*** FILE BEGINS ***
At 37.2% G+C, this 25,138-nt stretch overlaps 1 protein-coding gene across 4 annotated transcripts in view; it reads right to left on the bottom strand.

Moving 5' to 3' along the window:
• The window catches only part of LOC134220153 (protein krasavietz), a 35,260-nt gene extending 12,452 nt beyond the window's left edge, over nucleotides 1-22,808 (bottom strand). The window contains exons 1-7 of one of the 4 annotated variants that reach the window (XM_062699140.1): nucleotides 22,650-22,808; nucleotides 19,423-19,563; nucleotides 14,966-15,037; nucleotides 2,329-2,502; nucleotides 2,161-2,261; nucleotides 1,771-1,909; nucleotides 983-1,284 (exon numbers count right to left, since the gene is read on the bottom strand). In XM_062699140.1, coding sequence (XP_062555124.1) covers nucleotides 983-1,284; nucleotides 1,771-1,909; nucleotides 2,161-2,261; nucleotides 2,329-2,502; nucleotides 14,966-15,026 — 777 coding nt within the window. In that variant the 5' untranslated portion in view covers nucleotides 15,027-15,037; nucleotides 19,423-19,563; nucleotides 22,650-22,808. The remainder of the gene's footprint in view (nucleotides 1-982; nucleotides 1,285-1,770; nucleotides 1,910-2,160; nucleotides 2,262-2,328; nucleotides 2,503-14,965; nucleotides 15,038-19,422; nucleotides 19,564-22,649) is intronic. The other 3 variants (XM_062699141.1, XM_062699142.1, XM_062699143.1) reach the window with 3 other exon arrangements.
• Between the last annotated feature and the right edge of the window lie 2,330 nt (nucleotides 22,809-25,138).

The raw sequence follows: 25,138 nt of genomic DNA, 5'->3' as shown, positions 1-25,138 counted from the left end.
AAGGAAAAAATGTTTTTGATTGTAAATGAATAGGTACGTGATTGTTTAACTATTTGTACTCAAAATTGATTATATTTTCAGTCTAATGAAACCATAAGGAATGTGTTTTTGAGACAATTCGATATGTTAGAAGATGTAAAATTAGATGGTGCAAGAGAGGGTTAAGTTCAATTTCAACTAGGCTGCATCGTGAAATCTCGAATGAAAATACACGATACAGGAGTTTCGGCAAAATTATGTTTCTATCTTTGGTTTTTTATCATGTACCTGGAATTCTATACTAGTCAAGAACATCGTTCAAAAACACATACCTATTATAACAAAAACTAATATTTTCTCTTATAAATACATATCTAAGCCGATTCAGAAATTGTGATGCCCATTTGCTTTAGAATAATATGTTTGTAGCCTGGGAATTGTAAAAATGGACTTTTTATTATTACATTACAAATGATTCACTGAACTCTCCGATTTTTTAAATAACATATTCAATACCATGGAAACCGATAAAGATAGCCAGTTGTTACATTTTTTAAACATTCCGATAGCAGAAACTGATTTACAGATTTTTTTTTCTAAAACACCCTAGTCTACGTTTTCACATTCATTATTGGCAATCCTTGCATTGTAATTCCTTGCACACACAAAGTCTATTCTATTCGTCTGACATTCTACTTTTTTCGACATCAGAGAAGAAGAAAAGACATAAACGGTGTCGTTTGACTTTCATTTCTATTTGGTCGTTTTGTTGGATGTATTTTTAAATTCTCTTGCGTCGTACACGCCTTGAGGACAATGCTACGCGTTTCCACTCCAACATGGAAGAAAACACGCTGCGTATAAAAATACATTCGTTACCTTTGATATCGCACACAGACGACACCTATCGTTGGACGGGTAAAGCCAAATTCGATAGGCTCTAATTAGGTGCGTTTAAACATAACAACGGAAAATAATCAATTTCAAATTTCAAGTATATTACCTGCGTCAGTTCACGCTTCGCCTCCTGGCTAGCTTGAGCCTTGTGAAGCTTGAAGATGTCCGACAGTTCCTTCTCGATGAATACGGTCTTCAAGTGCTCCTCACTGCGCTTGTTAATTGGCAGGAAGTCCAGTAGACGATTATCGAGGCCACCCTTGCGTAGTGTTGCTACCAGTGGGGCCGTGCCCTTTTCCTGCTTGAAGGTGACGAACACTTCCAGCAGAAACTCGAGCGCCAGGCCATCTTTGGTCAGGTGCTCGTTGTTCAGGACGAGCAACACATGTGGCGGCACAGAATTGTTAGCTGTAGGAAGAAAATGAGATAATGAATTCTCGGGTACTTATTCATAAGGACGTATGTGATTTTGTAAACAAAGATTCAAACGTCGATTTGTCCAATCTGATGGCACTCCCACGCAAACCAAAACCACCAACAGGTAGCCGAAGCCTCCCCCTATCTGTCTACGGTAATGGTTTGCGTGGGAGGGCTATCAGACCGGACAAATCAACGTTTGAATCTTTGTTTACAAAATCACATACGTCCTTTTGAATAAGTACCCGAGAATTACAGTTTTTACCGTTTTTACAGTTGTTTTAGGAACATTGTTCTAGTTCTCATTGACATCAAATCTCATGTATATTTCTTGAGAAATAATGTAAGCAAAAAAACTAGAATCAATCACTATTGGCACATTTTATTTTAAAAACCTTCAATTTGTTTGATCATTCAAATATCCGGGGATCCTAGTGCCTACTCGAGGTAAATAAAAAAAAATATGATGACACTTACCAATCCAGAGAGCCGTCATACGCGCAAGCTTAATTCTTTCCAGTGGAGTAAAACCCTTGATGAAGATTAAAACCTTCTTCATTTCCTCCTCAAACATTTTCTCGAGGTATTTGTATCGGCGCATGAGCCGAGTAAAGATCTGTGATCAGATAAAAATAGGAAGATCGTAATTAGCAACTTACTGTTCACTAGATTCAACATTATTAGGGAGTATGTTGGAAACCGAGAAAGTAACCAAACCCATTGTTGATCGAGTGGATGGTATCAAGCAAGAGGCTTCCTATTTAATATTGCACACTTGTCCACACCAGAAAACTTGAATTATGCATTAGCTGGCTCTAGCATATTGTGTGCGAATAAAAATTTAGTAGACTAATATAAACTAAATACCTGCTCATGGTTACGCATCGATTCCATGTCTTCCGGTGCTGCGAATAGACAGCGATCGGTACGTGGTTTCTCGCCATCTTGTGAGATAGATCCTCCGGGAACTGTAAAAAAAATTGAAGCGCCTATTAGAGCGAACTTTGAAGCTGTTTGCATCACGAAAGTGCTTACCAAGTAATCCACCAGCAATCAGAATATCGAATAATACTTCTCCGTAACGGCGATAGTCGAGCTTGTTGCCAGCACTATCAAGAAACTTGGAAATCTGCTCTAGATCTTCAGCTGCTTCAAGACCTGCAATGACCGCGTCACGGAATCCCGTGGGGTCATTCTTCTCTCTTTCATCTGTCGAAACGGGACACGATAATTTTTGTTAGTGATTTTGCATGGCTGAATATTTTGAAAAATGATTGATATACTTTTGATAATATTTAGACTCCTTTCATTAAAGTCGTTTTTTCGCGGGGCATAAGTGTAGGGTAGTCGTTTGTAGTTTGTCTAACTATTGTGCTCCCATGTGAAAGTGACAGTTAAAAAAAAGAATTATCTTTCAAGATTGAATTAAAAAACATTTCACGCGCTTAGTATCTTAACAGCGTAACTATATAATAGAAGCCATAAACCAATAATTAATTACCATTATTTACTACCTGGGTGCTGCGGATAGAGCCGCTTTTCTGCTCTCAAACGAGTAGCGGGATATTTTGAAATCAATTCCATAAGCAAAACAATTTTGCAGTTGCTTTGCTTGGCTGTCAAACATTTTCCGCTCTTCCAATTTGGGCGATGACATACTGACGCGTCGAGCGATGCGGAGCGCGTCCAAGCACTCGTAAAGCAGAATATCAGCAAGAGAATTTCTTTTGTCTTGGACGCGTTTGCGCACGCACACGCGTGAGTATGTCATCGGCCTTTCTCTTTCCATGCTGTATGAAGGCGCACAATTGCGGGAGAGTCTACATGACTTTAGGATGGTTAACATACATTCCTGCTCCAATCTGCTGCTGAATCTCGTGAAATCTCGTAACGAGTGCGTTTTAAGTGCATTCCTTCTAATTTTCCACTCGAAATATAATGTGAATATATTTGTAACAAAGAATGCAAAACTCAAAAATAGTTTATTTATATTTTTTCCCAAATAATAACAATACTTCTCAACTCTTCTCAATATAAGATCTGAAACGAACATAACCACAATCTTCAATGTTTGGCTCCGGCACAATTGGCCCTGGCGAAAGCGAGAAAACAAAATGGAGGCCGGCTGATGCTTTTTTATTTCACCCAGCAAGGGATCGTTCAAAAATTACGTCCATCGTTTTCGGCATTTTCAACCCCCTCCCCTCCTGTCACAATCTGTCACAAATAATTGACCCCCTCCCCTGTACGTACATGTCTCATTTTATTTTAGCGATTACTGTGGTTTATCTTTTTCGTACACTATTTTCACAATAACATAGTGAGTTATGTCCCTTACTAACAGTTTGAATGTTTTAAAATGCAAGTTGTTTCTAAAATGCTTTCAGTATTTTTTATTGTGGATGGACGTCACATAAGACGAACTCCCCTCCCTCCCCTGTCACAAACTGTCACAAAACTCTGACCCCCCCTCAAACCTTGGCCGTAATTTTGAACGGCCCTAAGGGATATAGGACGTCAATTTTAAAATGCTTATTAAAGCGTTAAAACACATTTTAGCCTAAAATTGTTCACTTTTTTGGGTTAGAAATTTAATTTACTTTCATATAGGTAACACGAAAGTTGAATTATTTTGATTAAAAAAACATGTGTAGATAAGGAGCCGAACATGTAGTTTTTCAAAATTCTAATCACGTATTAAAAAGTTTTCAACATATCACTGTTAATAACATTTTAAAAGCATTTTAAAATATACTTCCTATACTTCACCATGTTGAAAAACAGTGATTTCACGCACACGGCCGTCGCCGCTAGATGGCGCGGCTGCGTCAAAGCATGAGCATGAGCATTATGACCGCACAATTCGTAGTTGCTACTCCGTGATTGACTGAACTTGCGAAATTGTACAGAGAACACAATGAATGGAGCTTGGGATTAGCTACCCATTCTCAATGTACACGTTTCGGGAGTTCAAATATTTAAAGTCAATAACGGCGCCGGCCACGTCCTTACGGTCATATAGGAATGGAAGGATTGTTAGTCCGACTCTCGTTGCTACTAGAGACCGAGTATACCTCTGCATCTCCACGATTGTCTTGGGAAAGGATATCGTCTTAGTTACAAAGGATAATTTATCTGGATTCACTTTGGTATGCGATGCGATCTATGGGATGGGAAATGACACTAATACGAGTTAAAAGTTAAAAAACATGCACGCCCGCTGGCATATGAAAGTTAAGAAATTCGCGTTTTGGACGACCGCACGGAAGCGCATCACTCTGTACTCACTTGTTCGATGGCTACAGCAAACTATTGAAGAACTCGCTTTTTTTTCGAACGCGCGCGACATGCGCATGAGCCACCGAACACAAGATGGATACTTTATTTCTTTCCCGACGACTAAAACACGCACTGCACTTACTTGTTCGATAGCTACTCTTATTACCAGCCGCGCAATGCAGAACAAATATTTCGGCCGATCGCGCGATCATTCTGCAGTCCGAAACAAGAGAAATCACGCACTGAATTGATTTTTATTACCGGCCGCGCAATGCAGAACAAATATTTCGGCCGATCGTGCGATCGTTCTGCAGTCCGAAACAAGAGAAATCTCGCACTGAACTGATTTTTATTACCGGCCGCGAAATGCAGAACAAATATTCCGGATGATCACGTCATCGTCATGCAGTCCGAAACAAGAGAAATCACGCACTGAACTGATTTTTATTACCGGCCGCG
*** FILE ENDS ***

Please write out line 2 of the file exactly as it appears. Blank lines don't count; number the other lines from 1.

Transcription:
Moving 5' to 3' along the window: